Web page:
15Jan

HOW DID RETAILERS FARE DURING THE HOLIDAY SEASON?

There was a time when everyone went to the mall to shop. Brick and mortar was the only choice and stores were crowded as a result. When online shopping first appeared, people were skeptical and weary of providing their credit cardinformation or trusting any part of the process. Amazon was making some strides early on with gaining market share, but the appetite for the Internet and shopping had not yet caught on.

Those first transactions officially began in 1994, a year before Amazon opened its doors. What prompted most of the shopping from home that year was catalog and TV shopping channel purchases over the phone. Incredibly, that year, there were 98 million consumers who purchased $60 billion of goods from home. Calling an 800-number was the first foray into shopping from home before the real concept of ecommerce exploded.

The Internet was still largely a mystery to many back then and the equipment used to connect to the Internet was not commonly understood. Electronic shopping malls were soon to follow and ecommerce became more accepted in the subsequent two decades.

By the fourth quarter of 1999, ecommerce sales had hit $5.3 billion.

Online Sales Explode

During 2018, the end-of-the-year holiday season saw sales up 5.1 percent over the previous year to $850 billion. This was the best season in six years. Sales over the Internet increased 19.1 over 2017.

In addition to the convenience that online purchasing offers; lowered tax rates, low unemployment and lower gas costs also spurred the increases sales numbers.

The big winners were clothing and home improvement items. Home Depot Inc and Lowe’s saw sales increase by 9 percent along with their counterparts in that sector. Electronics were off slightly after enjoying some spectacular years.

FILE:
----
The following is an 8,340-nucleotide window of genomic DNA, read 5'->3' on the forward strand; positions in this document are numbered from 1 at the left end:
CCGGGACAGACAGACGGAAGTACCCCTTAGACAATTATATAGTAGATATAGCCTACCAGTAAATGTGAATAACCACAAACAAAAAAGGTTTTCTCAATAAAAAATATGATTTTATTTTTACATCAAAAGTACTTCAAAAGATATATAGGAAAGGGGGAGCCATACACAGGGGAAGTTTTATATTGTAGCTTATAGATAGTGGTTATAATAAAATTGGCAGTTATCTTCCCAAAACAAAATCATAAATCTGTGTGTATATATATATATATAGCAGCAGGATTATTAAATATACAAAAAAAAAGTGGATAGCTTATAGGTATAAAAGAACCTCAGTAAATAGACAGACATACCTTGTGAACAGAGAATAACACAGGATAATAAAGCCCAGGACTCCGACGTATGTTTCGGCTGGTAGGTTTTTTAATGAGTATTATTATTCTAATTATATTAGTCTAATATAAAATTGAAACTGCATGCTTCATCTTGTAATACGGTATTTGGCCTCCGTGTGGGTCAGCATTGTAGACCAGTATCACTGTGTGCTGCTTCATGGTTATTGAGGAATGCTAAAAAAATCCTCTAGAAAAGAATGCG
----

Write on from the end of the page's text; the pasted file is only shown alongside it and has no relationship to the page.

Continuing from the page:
Conversely, department store sales were down and growth was only at an anemic 1.3 to two-percent during the past three years. Store closures helped to weigh down this number.

Brick and mortar store’s Internet sales still remained strong though. Many people conduct all of their shopping online and skip the check-out lines and crowds. That is the trend and the discounts, convenience and assortment offered online is winning out.

Several retailers have adopted a hybrid mode where customers can order off of their websites and pick up the items locally at a retail outlet. Large retailers like Walmart and Target have increased utilization of this one-off ecommerce practice and Walmart has even added grocery shopping to the mix. These pickup sales have increased by 47 percent over 2017, according to Adobe Analytics.

The 2018 holiday season was the best for online retailer Amazon, according to the company’s Worldwide Consumer Division CEO, Jeff Wilke.

With consumer confidence remaining high and competition leading to lower prices, retail sales have seen a banner year. For ecommerce, the trend over the past 25 years has been towards more acceptance, more participation and more ease-of-use.


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